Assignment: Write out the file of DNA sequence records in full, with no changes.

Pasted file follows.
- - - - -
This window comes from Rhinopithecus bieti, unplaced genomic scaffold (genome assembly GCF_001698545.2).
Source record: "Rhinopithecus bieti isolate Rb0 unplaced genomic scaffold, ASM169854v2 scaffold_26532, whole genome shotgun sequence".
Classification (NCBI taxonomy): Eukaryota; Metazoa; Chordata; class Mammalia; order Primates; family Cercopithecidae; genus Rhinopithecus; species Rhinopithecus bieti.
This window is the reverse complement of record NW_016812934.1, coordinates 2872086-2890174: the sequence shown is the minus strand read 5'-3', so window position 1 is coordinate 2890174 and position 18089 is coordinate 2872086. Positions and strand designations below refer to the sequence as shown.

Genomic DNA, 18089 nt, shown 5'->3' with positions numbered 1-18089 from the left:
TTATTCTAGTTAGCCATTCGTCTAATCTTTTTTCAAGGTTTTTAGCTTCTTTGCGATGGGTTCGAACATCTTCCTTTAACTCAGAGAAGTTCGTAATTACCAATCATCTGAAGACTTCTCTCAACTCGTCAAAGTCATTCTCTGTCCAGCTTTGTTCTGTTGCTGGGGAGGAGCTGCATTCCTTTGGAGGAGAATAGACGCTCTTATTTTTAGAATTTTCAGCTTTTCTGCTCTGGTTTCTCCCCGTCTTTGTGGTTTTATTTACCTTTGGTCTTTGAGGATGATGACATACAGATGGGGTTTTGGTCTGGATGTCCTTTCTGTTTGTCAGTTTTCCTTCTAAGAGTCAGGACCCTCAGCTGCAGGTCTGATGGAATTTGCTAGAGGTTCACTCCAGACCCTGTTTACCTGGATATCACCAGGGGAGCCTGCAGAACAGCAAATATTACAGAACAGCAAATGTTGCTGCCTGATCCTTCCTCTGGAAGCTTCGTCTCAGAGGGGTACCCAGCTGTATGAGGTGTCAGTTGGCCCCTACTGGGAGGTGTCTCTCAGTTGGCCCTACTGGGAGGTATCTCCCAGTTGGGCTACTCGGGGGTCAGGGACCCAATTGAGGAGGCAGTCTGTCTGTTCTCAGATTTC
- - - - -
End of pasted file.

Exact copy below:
This window comes from Rhinopithecus bieti, unplaced genomic scaffold (genome assembly GCF_001698545.2).
Source record: "Rhinopithecus bieti isolate Rb0 unplaced genomic scaffold, ASM169854v2 scaffold_26532, whole genome shotgun sequence".
Classification (NCBI taxonomy): Eukaryota; Metazoa; Chordata; class Mammalia; order Primates; family Cercopithecidae; genus Rhinopithecus; species Rhinopithecus bieti.
This window is the reverse complement of record NW_016812934.1, coordinates 2872086-2890174: the sequence shown is the minus strand read 5'-3', so window position 1 is coordinate 2890174 and position 18089 is coordinate 2872086. Positions and strand designations below refer to the sequence as shown.

Genomic DNA, 18089 nt, shown 5'->3' with positions numbered 1-18089 from the left:
TTATTCTAGTTAGCCATTCGTCTAATCTTTTTTCAAGGTTTTTAGCTTCTTTGCGATGGGTTCGAACATCTTCCTTTAACTCAGAGAAGTTCGTAATTACCAATCATCTGAAGACTTCTCTCAACTCGTCAAAGTCATTCTCTGTCCAGCTTTGTTCTGTTGCTGGGGAGGAGCTGCATTCCTTTGGAGGAGAATAGACGCTCTTATTTTTAGAATTTTCAGCTTTTCTGCTCTGGTTTCTCCCCGTCTTTGTGGTTTTATTTACCTTTGGTCTTTGAGGATGATGACATACAGATGGGGTTTTGGTCTGGATGTCCTTTCTGTTTGTCAGTTTTCCTTCTAAGAGTCAGGACCCTCAGCTGCAGGTCTGATGGAATTTGCTAGAGGTTCACTCCAGACCCTGTTTACCTGGATATCACCAGGGGAGCCTGCAGAACAGCAAATATTACAGAACAGCAAATGTTGCTGCCTGATCCTTCCTCTGGAAGCTTCGTCTCAGAGGGGTACCCAGCTGTATGAGGTGTCAGTTGGCCCCTACTGGGAGGTGTCTCTCAGTTGGCCCTACTGGGAGGTATCTCCCAGTTGGGCTACTCGGGGGTCAGGGACCCAATTGAGGAGGCAGTCTGTCTGTTCTCAGATTTC